On December 2, 2015, 14 were killed and 22 seriously injured following the detonation of a bomb and mass shooting at the hands of two Muslim immigrants from Pakistan. An attack which ISIS took credit for, as they are always quick to do. Some of San Bernardino’s residents, The Guardian reports, feared anti-Muslim hate speech and “hate crimes” in the days afterwards, citing some Muslim women who were wearing headscarves “were stared at.”

The Guardian continues:

Last December, San Bernardino County health inspector Syed Farook and his Pakistan-born wife Tashfeen Malik opened fire on a meeting of Farook’s colleagues, and were killed in a shootout with police. Investigators said the assailants were inspired by the Islamic State group.

Afterward, residents of San Bernardino said they couldn’t believe such an attack could happen in a struggling community with a rundown downtown. Many feared it would only spur a rise in hate crimes in a city of 216,000 people already down on its luck.

The attack was called the “deadliest since 9/11” by reports at the time of the massacre. That tagline has since been discontinued following the murder of 50 people at Pulse Nightclub in Orlando, Florida. An attack which ISIS also took credit for, and was also at the hands of a Muslim extremist.

On Monday, an Ohio State University Student named Abdul Artan, also a Muslim extremist, injured 11 of his fellow students and Ohio State staff members after ramming into a busy sidewalk and then slashing passersby with a butcher knife.

With emphasis added by The American Revenant, The Guardian continues:

After a major event, such as a terror attack, hate crimes tend to increase, Levin said. But while there were eight anti-Muslim crimes reported in the five days after the 2 December shooting, none of them occurred in the city of San Bernardino, he said.

Ayman Taleb, the director of a mosque in nearby Riverside, regularly holds “open mosque” nights and invites visitors to ask questions. He hopes to combat fear with knowledge, even though he hasn’t heard of any uptick in hateful incidents since arriving in the community.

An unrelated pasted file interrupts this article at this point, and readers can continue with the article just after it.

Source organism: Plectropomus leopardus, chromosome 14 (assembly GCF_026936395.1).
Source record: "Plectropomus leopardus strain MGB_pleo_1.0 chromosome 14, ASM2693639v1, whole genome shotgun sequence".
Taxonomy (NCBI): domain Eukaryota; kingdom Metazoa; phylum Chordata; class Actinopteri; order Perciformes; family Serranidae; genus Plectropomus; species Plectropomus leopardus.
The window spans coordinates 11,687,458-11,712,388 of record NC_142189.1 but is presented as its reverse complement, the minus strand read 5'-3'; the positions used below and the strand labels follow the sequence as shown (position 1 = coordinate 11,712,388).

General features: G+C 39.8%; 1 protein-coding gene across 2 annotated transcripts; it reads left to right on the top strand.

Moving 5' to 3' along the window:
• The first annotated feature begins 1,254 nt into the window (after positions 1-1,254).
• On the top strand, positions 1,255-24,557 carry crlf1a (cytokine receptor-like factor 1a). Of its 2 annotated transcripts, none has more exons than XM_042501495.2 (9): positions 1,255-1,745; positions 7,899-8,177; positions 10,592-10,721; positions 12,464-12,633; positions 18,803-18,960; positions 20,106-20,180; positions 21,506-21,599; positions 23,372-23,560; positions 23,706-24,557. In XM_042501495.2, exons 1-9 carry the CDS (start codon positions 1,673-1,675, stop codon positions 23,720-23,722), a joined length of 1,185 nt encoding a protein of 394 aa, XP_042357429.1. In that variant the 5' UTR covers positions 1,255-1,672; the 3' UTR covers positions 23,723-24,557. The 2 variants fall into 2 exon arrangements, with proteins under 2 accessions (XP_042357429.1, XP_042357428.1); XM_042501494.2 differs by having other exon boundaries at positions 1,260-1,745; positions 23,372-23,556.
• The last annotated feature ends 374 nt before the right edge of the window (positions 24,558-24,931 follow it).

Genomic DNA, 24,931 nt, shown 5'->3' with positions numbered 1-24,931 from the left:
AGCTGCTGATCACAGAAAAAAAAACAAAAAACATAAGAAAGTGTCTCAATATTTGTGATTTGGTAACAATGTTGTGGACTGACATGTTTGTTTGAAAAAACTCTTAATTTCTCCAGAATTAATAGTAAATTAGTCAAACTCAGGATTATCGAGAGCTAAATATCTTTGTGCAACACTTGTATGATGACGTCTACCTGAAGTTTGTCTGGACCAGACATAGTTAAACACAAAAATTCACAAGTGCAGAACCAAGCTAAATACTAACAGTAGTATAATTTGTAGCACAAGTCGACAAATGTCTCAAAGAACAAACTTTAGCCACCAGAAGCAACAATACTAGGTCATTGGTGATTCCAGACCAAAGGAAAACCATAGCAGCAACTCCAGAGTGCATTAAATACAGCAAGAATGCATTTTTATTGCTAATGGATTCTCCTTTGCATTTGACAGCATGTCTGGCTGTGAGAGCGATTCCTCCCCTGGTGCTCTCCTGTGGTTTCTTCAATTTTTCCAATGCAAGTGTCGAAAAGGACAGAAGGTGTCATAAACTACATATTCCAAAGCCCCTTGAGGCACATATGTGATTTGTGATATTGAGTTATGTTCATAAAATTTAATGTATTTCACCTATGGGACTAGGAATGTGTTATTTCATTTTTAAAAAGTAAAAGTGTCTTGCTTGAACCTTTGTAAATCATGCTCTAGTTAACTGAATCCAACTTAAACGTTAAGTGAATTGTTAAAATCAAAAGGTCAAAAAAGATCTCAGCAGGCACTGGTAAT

“I thank God every day that nothing does happen,” he said.


Karen Fagan, joined by her daughters, Kate and Elizabeth Bowman, writes chalk messages on the sidewalk outside the Islamic Center of Claremont in Pomona, California to show their support for Muslim communities on 25 November 2016. Photograph: Jae C. Hong/AP

“I just kind of didn’t understand how people could be that ignorant about another religion” and blame an entire community, the daughter of one of the 14 killed, Kate Bowman said.

Scrolling down the list of “misunderstanders” of the Islamic faith in alphabetical order, these are just 11 of the hundreds of names taken at random:

Jamie Paulin Ramirez (“Jihad Jamie”): Conspiracy to provide material support to terrorists. (Pennsylvania)

Jamil Salem Sarsour: Sarsour structured a $25,000 money transfer on October 22, 1998. He then traveled to Israel, and was arrested upon his arrival. Sarsour pleaded guilty to providing support to Hamas, and served prison time before being deported back to the United States. (Wisconsin)

Jamshid Muhtorov: Providing and attempting to provide material support to a designated foreign terrorist organization. (Colorado)

Javed Iqbal: Providing material support to Hezbollah, and distributing broadcasts of Al Manar, Hezbollah’s TV station. (New York)

Jeffrey Leon Battle: Pleaded guilty to conspiracy to levy war against the United States. (Oregon)

Jehad Mostafa: Providing funding and recruits to al-Shabaab, a Somalian terrorist group with ties to al Qaida. (California)

Jihad Hammoud: Participation in an illegal enterprise designed to finance terrorism. (Michigan)

John Muhammad: Murdering Americans by sniper fire. (Virginia, Maryland, District of Columbia) (Deceased)

John Walker Lindh, convert to Islam: Providing support to terrorists.

Jose Padilla, aka Abdullah al-Muhajir: Terrorism conspiracy. (Florida)

Joseph Jeffrey Brice, convert to Islam: Manufacturing a powerful improvised explosive device (IED). According to federal sources, Brice also created a jihadi website and used it to post bomb-making tips and videos. Warrants allege Brice set up a YouTube channel under the pseudonym “StrengthofAllah” and posted videos of explosions and jihad-related content. Some of the videos, according to the FBI, were embedded with the Islamic logo of al Qaida of Iraq. (Washington State)


Posted by The Editor in Chief

I write news articles and edit other writers'. You can find out more about me by reading my work. I hope that you do. Enjoy, and thank you for visiting The American Revenant!

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